Debt Collective originally tried to buy some of Sallie Mae’s debts. Sallie Mae, the primary private company that handles student lending for the government, also issues billions of dollars in private loans to aspiring students. Like Corinthian’s private loans, Sallie Mae’s non-taxpayer lending is a more expensive financing option for students, and is sold to collectors in secondary markets. This lending is not attached to taxpayer money, and the company touted the growth in its private lending line as the primary source of its improved profit outlook in a recent investor report. “Net interest income increased 35 percent from the year-ago quarter to $144 million, as a result of a $1.8 billion increase in average private education loans outstanding,” a press release on second-quarter profits said, boasting of a 40 percent jump in the company’s private lending from the year before.

The group was rebuffed, Gokey said, once Sallie Mae Vice President Doug St. Peters realized they intended to void the debts.

“We started by going after Sallie Mae debt because Sallie Mae is for my generation sort of the Voldemort, this cosmic level of evil out there,” Gokey said. But after suggesting that Sallie Mae typically sells those debts for 15 cents on the dollar, St. Peters abruptly changed course and refused to deal with Gokey and Debt Collective, he said. (St. Peters did not return a call seeking comment.)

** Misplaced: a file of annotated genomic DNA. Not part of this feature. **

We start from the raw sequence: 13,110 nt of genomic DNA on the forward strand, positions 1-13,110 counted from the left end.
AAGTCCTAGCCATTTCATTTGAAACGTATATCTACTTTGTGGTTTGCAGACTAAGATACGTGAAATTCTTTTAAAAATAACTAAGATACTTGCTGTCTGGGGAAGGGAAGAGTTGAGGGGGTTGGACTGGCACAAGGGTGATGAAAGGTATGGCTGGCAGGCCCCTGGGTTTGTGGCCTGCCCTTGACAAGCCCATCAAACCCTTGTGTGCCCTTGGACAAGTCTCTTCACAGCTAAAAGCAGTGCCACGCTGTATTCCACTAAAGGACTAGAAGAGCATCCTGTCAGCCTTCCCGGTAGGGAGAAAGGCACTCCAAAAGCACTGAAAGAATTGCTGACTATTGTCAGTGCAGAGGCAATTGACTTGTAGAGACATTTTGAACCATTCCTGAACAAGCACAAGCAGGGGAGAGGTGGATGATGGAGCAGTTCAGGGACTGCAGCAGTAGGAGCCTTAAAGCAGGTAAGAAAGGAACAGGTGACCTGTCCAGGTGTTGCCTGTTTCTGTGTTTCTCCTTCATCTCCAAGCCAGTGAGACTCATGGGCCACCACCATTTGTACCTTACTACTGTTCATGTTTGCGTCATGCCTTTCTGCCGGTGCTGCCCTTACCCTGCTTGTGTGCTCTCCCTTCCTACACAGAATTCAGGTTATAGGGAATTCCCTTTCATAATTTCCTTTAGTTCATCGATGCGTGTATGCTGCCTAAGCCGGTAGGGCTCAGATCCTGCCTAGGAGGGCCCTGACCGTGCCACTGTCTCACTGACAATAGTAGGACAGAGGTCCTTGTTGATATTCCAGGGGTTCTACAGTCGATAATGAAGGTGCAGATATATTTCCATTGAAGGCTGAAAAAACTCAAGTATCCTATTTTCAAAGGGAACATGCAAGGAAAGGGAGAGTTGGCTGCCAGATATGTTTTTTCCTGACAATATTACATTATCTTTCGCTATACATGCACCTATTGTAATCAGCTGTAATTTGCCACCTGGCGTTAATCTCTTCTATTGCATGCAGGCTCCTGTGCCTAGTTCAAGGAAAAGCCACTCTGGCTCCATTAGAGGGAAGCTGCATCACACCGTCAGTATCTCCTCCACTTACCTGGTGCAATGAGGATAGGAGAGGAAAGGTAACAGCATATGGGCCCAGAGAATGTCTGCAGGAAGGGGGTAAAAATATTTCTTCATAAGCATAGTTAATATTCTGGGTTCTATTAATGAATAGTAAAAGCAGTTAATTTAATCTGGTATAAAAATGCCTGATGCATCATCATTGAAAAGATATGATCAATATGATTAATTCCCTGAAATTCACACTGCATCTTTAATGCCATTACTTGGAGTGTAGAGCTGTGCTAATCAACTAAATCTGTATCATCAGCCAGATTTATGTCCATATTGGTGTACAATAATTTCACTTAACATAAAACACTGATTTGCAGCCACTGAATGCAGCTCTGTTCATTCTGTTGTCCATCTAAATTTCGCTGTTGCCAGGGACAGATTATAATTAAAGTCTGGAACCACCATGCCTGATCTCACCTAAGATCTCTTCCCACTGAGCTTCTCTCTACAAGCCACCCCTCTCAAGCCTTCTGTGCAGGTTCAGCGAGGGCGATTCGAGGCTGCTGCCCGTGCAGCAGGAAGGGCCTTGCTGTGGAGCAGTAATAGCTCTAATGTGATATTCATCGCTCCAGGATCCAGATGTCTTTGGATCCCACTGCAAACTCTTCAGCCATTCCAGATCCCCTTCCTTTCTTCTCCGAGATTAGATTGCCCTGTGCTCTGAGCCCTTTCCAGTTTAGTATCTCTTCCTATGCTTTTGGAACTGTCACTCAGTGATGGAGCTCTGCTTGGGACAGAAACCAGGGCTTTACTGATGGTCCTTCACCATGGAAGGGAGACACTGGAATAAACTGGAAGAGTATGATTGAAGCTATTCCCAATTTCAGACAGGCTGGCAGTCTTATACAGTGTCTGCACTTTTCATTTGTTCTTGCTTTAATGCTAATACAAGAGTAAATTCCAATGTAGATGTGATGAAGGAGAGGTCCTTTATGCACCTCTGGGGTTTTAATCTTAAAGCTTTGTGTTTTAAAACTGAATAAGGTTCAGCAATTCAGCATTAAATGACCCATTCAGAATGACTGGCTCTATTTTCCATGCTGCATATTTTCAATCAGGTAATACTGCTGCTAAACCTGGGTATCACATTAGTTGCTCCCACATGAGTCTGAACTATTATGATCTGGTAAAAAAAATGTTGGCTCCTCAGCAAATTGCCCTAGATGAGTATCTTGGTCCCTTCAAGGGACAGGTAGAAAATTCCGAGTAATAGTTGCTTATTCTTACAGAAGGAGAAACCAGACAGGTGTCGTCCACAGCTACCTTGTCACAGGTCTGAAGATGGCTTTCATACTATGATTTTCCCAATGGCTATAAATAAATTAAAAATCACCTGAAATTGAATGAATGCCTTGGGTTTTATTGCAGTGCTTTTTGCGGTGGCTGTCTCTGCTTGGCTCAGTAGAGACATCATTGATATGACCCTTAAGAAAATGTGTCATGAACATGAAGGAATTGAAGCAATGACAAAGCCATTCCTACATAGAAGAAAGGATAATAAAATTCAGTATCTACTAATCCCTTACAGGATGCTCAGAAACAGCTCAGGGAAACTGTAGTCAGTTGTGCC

At that point, the organizers refocused their energy on the for-profit education sector and Corinthian Colleges. That company’s chains are notorious for falsifying statistics about graduation rates and job market success for alumni, and even bribing companies to hire graduates for temporary make-work jobs so that they can inflate their numbers. They also aggressively market themselves to people who have not successfully accessed traditional higher education options — which tends to mean hunting down would-be strivers from low-income communities of color, Gokey said.